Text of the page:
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    lol, why are pre-DO students posting the allopathic forum now?
  39. Whiskeypunch

    Whiskeypunch

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    Because I'll be your boss some day I want to get to know you.
  40. JackShephard MD

    JackShephard MD

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    Dumb.
  41. Dave89

    Dave89 E pluribus pluribus

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    Do you like medicine? If so, don't quit. There are more options than just the US - US MDs are highly valued in many countries. In general docs make good money the world over, and besides what are your options at this point? Start college again to get a degree in economics?

    If it's really about the money, medicine is your best bet. Assuming you're innovative enough to make it in business/finance/banking etc., you will figure out a way to make money in medicine. E.g. concierge practice.
  42. Gut Shot

    Gut Shot

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    You would be in the highest brackets, but those are still marginal rates. 190K gives and individual about 180K in taxable income, which works out to an effective federal rate of 21%.

    Also consider that you don't have to pay health insurance premiums. It's expensive, to be sure, but I don't think it's quite as bad as you originally made it out to be.
  43. Shnurek

    Shnurek

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    That link does not include the 4.95% CPP and 1.78% EI but yes I also used that link. I just didn't post it because it wasn't sufficient enough.

    So 4.95% + 1.78% = 6.73% and 6.73% of $190,000 is $12,787.

    Therefore.... your final take home pay will be $116,000 - $12,787 = $103,213 in the worst case scenario. Hmmm that seems awfully like my original figure of $100,000 but thanks for your pompous tone.
  44. JackShephard MD

    JackShephard MD

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    I don't think he truly wants to quit, just frustrated.
  45. nowanmd

    nowanmd

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    The thing we should all be infuriated about is that health care reform did not address tort reform or frivalous medical malpractice suits- perhaps this is due to the lobbying efforts of the American Trial Lawyers Association.
  46. Lokhtar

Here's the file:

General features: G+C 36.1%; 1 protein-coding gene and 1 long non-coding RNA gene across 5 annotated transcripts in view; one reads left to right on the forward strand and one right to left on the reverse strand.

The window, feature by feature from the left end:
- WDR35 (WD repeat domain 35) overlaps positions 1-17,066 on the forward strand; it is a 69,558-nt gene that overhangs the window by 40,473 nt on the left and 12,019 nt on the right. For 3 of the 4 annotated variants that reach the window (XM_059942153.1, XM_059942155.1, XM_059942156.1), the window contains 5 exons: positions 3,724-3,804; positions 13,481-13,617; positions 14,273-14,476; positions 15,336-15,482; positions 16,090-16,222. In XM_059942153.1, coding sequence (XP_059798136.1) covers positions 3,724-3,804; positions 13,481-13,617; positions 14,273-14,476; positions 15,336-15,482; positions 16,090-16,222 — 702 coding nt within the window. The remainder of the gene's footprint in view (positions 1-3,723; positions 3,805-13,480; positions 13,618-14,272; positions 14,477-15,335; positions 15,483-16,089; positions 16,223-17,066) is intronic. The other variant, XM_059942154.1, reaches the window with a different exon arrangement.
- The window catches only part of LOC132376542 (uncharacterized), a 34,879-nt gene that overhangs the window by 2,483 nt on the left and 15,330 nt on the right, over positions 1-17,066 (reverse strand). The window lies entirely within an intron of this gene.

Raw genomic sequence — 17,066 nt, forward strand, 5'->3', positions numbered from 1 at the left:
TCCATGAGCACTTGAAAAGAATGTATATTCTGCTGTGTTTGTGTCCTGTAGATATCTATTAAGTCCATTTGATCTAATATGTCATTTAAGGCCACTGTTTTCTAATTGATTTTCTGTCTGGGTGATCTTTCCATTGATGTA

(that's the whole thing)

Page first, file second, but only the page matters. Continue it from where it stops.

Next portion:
Lokhtar Dreaming about the lions

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    Well tort reform is a moral issue - it doesn't save much money in terms of healthcare.


    I support tort reform because it's the right thing to do.
    Last edited: Jul 2, 2012
  47. Dave89

    Dave89 E pluribus pluribus

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    Hard to pass tort reform when lawyers are the most represented profession in Congress (I think - I may be wrong). :mad:
  48. KinasePro

    KinasePro Das it mane

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    This is debatable, though. The policy wonks say it won't lead to significant savings but this guy and a handful of EM physicians I've spoken with estimate that >50% of the tests they order are defensive medicine. The truth is probably somewhere in-between, but I'd bet that the wonks are underestimating.
  49. Kevin Baker

    Kevin Baker

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    I wouldn't worry. We're getting 30 mln + new paying customers, are facing an aging population with a lot of docs retiring, and students have an average debt load close to $200k. I only see physician salaries going up.
  50. SoundofSilver

    SoundofSilver

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    Really hoping that the massive influx of newly insured patients as part of the ACA will accelerate the push for greater funding/expansion of residency positions. On the flip side, I can easily imagine this huge increase in patients will cause a new push for greater autonomy by mid-level providers like NP's and PA's. Unfortunately, I'm guessing the latter option is more likely.